A common problem in people age 50 and older, varicose veins are enlarged veins most commonly found on the inside of the leg or on the backs of the calves. Pregnant women may also have them near the vagina or anus. Treatment for may involve sclerotherapy, endovenous techniques, or various surgeries. Most people experience good results from treatment, although some varicose veins will come back.
What Are Varicose Veins?Varicose veins are enlarged veins that can be flesh-colored, dark purple, or blue. They often look like cords, and appear twisted and bulging. They are swollen and raised above the surface of the skin. Varicose veins are commonly found on the backs of the calves or on the inside of the leg. During pregnancy, varicose veins called hemorrhoids can form in the vagina or around the anus.
About 50 to 55 percent of American women and 40 to 45 percent of American men suffer from some form of vein problem. Varicose veins affect 1 out of 2 people age 50 and older.
What Causes Varicose Veins?The cause of varicose veins is a weakening of one-way valves within the veins. When these valves weaken, blood can leak back in the vein and collect there and enlarge the vein.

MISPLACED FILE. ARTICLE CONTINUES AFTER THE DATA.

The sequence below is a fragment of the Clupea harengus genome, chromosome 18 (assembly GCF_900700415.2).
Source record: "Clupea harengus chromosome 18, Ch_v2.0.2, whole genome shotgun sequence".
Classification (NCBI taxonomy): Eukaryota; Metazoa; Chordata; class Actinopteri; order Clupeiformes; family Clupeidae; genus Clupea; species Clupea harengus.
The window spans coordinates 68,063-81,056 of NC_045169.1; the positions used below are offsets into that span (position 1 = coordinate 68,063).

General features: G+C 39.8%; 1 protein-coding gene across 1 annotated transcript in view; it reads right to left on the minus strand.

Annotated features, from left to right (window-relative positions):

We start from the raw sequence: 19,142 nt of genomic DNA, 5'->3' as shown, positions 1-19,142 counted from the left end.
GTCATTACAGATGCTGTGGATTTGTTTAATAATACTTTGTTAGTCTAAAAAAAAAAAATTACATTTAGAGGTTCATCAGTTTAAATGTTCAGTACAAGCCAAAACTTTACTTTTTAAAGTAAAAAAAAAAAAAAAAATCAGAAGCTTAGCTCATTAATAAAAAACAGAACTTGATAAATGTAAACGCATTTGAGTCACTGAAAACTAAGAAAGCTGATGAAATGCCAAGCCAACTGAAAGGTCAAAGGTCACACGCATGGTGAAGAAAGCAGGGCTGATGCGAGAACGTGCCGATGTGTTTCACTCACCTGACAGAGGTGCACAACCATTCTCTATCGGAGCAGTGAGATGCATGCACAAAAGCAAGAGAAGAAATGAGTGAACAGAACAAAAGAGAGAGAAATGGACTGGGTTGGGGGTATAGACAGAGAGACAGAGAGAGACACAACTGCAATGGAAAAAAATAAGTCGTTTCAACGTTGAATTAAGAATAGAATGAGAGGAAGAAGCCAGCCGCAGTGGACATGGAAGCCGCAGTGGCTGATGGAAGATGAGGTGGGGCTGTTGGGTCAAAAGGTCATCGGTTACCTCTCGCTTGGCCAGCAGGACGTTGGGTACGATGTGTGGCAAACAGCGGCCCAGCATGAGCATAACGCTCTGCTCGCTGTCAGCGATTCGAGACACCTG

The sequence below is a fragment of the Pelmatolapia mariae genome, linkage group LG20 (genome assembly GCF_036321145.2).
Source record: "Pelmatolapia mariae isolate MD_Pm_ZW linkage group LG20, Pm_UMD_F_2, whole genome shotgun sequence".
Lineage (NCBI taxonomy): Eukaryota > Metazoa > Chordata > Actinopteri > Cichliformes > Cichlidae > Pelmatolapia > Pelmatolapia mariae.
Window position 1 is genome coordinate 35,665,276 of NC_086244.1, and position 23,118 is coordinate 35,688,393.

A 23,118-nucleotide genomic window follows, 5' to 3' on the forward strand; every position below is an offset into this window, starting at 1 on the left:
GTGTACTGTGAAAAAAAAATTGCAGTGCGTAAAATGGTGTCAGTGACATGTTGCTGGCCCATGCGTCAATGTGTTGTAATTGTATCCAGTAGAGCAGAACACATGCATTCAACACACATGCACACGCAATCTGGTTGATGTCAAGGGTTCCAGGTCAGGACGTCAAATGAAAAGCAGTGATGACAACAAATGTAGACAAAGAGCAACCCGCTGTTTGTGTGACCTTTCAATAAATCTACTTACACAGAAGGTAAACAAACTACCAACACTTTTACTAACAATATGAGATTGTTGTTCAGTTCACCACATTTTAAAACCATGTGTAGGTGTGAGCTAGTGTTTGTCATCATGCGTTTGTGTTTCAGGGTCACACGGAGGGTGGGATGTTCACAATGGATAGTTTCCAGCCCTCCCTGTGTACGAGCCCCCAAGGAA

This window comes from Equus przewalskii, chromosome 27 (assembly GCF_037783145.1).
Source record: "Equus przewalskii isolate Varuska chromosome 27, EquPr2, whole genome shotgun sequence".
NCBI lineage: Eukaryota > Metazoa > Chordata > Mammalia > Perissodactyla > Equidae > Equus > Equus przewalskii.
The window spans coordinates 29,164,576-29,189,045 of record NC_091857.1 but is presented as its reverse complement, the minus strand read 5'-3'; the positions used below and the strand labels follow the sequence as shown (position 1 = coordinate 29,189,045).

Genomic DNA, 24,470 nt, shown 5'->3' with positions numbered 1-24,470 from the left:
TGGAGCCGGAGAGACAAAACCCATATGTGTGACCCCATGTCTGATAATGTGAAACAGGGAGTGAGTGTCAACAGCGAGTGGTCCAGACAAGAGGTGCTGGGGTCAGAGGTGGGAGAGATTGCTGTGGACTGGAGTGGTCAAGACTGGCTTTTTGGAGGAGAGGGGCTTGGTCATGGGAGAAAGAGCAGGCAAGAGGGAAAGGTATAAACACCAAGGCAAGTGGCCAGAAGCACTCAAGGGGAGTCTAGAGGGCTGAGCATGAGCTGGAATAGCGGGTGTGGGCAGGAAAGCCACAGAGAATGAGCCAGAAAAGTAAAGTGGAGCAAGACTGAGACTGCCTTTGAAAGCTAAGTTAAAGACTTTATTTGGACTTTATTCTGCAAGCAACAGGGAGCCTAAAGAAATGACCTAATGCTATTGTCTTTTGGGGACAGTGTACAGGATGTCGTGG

Gravity and Varicose VeinsThe force of gravity, the pressure of body weight, and the task of carrying blood from the bottom of the body up to the heart make legs the primary location for varicose and spider veins. Compared with other veins in the body, leg veins have the toughest job of carrying blood back to the heart. They endure the most pressure. This pressure can be stronger than the veins' one-way valves.
What Are the Risk Factors?While not causes of varicose veins, there are a number of factors that increase a person's chances for developing weakened valves. These are known as risk factors. The more risk factors a person has, the greater their chances for developing the condition.
Risk factors for varicose veins include:
- Increasing age
- Hormonal changes
- Leg injury
- Prolonged standing.